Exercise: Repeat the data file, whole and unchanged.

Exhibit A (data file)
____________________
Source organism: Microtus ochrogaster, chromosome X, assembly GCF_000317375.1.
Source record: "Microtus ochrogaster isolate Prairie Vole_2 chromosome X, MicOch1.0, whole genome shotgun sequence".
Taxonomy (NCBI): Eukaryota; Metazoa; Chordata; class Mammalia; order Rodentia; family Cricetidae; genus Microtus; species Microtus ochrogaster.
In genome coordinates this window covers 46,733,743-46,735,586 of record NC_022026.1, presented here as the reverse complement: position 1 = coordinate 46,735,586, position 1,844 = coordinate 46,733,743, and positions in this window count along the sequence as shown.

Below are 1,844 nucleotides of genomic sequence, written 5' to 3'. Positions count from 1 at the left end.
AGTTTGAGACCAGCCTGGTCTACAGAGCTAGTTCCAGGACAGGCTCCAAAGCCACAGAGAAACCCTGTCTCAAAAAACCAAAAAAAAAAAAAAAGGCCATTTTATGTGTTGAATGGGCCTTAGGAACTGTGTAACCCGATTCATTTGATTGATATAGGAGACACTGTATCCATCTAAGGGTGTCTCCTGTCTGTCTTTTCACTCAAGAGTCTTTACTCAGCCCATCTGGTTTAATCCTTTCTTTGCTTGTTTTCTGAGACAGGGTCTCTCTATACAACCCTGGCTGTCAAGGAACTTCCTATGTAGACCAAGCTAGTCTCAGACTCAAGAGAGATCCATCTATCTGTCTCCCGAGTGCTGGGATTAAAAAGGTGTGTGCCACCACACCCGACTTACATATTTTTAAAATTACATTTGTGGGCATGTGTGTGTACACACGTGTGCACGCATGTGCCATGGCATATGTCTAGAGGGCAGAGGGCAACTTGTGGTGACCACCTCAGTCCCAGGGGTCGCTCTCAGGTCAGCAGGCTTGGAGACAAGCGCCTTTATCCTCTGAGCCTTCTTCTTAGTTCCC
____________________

Source organism: Microtus ochrogaster, chromosome X, assembly GCF_000317375.1.
Source record: "Microtus ochrogaster isolate Prairie Vole_2 chromosome X, MicOch1.0, whole genome shotgun sequence".
Taxonomy (NCBI): Eukaryota; Metazoa; Chordata; class Mammalia; order Rodentia; family Cricetidae; genus Microtus; species Microtus ochrogaster.
In genome coordinates this window covers 46,733,743-46,735,586 of record NC_022026.1, presented here as the reverse complement: position 1 = coordinate 46,735,586, position 1,844 = coordinate 46,733,743, and positions in this window count along the sequence as shown.

Below are 1,844 nucleotides of genomic sequence, written 5' to 3'. Positions count from 1 at the left end.
AGTTTGAGACCAGCCTGGTCTACAGAGCTAGTTCCAGGACAGGCTCCAAAGCCACAGAGAAACCCTGTCTCAAAAAACCAAAAAAAAAAAAAAAGGCCATTTTATGTGTTGAATGGGCCTTAGGAACTGTGTAACCCGATTCATTTGATTGATATAGGAGACACTGTATCCATCTAAGGGTGTCTCCTGTCTGTCTTTTCACTCAAGAGTCTTTACTCAGCCCATCTGGTTTAATCCTTTCTTTGCTTGTTTTCTGAGACAGGGTCTCTCTATACAACCCTGGCTGTCAAGGAACTTCCTATGTAGACCAAGCTAGTCTCAGACTCAAGAGAGATCCATCTATCTGTCTCCCGAGTGCTGGGATTAAAAAGGTGTGTGCCACCACACCCGACTTACATATTTTTAAAATTACATTTGTGGGCATGTGTGTGTACACACGTGTGCACGCATGTGCCATGGCATATGTCTAGAGGGCAGAGGGCAACTTGTGGTGACCACCTCAGTCCCAGGGGTCGCTCTCAGGTCAGCAGGCTTGGAGACAAGCGCCTTTATCCTCTGAGCCTTCTTCTTAGTTCCC